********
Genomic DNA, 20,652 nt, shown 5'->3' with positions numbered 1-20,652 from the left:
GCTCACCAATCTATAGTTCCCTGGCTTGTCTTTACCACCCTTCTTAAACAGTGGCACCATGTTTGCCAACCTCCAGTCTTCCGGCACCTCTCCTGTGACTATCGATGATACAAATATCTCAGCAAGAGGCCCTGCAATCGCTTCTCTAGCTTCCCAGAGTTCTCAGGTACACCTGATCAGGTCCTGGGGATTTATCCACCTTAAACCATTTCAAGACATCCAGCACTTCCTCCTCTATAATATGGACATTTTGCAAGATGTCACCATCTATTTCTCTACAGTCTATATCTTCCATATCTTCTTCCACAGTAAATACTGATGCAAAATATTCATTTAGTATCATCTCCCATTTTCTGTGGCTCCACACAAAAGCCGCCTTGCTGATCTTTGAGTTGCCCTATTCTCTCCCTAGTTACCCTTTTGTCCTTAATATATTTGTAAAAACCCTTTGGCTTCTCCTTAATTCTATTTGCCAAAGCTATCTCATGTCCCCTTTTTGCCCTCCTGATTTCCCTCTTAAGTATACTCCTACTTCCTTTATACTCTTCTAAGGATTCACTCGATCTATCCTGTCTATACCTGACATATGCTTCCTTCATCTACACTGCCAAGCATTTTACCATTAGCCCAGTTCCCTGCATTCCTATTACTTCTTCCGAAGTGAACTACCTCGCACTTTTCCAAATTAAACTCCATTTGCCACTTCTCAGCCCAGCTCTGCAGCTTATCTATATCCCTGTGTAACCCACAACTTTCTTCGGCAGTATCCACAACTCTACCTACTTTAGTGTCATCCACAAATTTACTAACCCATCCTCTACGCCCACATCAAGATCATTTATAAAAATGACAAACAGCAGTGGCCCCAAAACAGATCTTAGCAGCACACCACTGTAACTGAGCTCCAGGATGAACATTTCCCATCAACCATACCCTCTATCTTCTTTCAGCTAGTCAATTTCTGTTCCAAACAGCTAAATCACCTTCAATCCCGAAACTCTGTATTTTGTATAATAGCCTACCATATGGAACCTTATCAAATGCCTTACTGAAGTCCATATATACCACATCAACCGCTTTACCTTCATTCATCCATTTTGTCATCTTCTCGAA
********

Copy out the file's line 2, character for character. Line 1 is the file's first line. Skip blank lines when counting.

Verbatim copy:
GCTCACCAATCTATAGTTCCCTGGCTTGTCTTTACCACCCTTCTTAAACAGTGGCACCATGTTTGCCAACCTCCAGTCTTCCGGCACCTCTCCTGTGACTATCGATGATACAAATATCTCAGCAAGAGGCCCTGCAATCGCTTCTCTAGCTTCCCAGAGTTCTCAGGTACACCTGATCAGGTCCTGGGGATTTATCCACCTTAAACCATTTCAAGACATCCAGCACTTCCTCCTCTATAATATGGACATTTTGCAAGATGTCACCATCTATTTCTCTACAGTCTATATCTTCCATATCTTCTTCCACAGTAAATACTGATGCAAAATATTCATTTAGTATCATCTCCCATTTTCTGTGGCTCCACACAAAAGCCGCCTTGCTGATCTTTGAGTTGCCCTATTCTCTCCCTAGTTACCCTTTTGTCCTTAATATATTTGTAAAAACCCTTTGGCTTCTCCTTAATTCTATTTGCCAAAGCTATCTCATGTCCCCTTTTTGCCCTCCTGATTTCCCTCTTAAGTATACTCCTACTTCCTTTATACTCTTCTAAGGATTCACTCGATCTATCCTGTCTATACCTGACATATGCTTCCTTCATCTACACTGCCAAGCATTTTACCATTAGCCCAGTTCCCTGCATTCCTATTACTTCTTCCGAAGTGAACTACCTCGCACTTTTCCAAATTAAACTCCATTTGCCACTTCTCAGCCCAGCTCTGCAGCTTATCTATATCCCTGTGTAACCCACAACTTTCTTCGGCAGTATCCACAACTCTACCTACTTTAGTGTCATCCACAAATTTACTAACCCATCCTCTACGCCCACATCAAGATCATTTATAAAAATGACAAACAGCAGTGGCCCCAAAACAGATCTTAGCAGCACACCACTGTAACTGAGCTCCAGGATGAACATTTCCCATCAACCATACCCTCTATCTTCTTTCAGCTAGTCAATTTCTGTTCCAAACAGCTAAATCACCTTCAATCCCGAAACTCTGTATTTTGTATAATAGCCTACCATATGGAACCTTATCAAATGCCTTACTGAAGTCCATATATACCACATCAACCGCTTTACCTTCATTCATCCATTTTGTCATCTTCTCGAA